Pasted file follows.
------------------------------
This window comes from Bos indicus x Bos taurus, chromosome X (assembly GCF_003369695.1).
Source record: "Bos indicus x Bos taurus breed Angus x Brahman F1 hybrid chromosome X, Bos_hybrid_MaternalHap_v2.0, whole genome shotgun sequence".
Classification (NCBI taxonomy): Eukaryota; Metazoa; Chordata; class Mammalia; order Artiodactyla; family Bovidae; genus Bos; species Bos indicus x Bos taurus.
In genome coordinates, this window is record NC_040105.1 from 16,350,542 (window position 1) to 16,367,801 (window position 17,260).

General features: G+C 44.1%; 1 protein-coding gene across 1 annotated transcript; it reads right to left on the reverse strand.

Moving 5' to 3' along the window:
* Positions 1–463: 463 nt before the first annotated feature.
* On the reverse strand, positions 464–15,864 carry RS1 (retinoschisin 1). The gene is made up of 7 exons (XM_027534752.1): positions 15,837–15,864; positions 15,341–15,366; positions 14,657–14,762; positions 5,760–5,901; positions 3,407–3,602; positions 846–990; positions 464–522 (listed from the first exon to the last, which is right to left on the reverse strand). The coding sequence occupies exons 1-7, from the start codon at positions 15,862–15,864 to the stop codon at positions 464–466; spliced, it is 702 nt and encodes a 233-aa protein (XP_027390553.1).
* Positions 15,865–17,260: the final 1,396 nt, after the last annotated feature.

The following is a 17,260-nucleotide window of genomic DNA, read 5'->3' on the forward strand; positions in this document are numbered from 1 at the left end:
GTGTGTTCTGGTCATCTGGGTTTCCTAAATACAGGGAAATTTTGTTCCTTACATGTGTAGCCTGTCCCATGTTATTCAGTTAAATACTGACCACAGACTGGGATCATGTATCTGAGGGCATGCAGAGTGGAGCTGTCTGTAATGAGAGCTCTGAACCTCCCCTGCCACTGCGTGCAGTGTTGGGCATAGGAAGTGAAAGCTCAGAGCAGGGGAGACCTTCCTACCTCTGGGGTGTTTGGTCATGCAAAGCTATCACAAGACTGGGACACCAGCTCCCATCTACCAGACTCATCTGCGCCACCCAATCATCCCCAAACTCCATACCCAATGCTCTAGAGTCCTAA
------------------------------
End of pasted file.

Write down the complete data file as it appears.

This window comes from Bos indicus x Bos taurus, chromosome X (assembly GCF_003369695.1).
Source record: "Bos indicus x Bos taurus breed Angus x Brahman F1 hybrid chromosome X, Bos_hybrid_MaternalHap_v2.0, whole genome shotgun sequence".
Classification (NCBI taxonomy): Eukaryota; Metazoa; Chordata; class Mammalia; order Artiodactyla; family Bovidae; genus Bos; species Bos indicus x Bos taurus.
In genome coordinates, this window is record NC_040105.1 from 16,350,542 (window position 1) to 16,367,801 (window position 17,260).

General features: G+C 44.1%; 1 protein-coding gene across 1 annotated transcript; it reads right to left on the reverse strand.

Moving 5' to 3' along the window:
* Positions 1–463: 463 nt before the first annotated feature.
* On the reverse strand, positions 464–15,864 carry RS1 (retinoschisin 1). The gene is made up of 7 exons (XM_027534752.1): positions 15,837–15,864; positions 15,341–15,366; positions 14,657–14,762; positions 5,760–5,901; positions 3,407–3,602; positions 846–990; positions 464–522 (listed from the first exon to the last, which is right to left on the reverse strand). The coding sequence occupies exons 1-7, from the start codon at positions 15,862–15,864 to the stop codon at positions 464–466; spliced, it is 702 nt and encodes a 233-aa protein (XP_027390553.1).
* Positions 15,865–17,260: the final 1,396 nt, after the last annotated feature.

The following is a 17,260-nucleotide window of genomic DNA, read 5'->3' on the forward strand; positions in this document are numbered from 1 at the left end:
GTGTGTTCTGGTCATCTGGGTTTCCTAAATACAGGGAAATTTTGTTCCTTACATGTGTAGCCTGTCCCATGTTATTCAGTTAAATACTGACCACAGACTGGGATCATGTATCTGAGGGCATGCAGAGTGGAGCTGTCTGTAATGAGAGCTCTGAACCTCCCCTGCCACTGCGTGCAGTGTTGGGCATAGGAAGTGAAAGCTCAGAGCAGGGGAGACCTTCCTACCTCTGGGGTGTTTGGTCATGCAAAGCTATCACAAGACTGGGACACCAGCTCCCATCTACCAGACTCATCTGCGCCACCCAATCATCCCCAAACTCCATACCCAATGCTCTAGAGTCCTAA